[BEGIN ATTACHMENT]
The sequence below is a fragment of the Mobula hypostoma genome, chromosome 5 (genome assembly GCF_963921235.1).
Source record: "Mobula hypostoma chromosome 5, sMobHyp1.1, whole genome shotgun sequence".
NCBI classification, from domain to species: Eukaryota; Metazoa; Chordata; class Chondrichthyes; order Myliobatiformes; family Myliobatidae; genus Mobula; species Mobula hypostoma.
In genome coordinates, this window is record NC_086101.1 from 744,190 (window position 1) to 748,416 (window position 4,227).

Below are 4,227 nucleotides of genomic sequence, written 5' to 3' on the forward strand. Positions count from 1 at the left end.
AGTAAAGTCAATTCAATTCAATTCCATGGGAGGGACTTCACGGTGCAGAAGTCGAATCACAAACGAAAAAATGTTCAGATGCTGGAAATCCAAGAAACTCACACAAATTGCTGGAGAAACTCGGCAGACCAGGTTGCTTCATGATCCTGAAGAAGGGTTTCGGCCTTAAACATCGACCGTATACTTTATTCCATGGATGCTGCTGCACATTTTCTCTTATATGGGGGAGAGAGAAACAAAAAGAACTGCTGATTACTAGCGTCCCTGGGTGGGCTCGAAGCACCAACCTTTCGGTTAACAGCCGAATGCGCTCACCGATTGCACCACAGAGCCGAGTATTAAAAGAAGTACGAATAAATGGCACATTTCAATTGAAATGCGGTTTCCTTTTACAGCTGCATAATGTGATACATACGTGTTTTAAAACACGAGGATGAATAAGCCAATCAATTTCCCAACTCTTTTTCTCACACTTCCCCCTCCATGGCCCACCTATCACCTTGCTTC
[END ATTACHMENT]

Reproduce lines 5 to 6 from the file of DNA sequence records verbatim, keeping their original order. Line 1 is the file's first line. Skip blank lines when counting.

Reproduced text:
Below are 4,227 nucleotides of genomic sequence, written 5' to 3' on the forward strand. Positions count from 1 at the left end.
AGTAAAGTCAATTCAATTCAATTCCATGGGAGGGACTTCACGGTGCAGAAGTCGAATCACAAACGAAAAAATGTTCAGATGCTGGAAATCCAAGAAACTCACACAAATTGCTGGAGAAACTCGGCAGACCAGGTTGCTTCATGATCCTGAAGAAGGGTTTCGGCCTTAAACATCGACCGTATACTTTATTCCATGGATGCTGCTGCACATTTTCTCTTATATGGGGGAGAGAGAAACAAAAAGAACTGCTGATTACTAGCGTCCCTGGGTGGGCTCGAAGCACCAACCTTTCGGTTAACAGCCGAATGCGCTCACCGATTGCACCACAGAGCCGAGTATTAAAAGAAGTACGAATAAATGGCACATTTCAATTGAAATGCGGTTTCCTTTTACAGCTGCATAATGTGATACATACGTGTTTTAAAACACGAGGATGAATAAGCCAATCAATTTCCCAACTCTTTTTCTCACACTTCCCCCTCCATGGCCCACCTATCACCTTGCTTC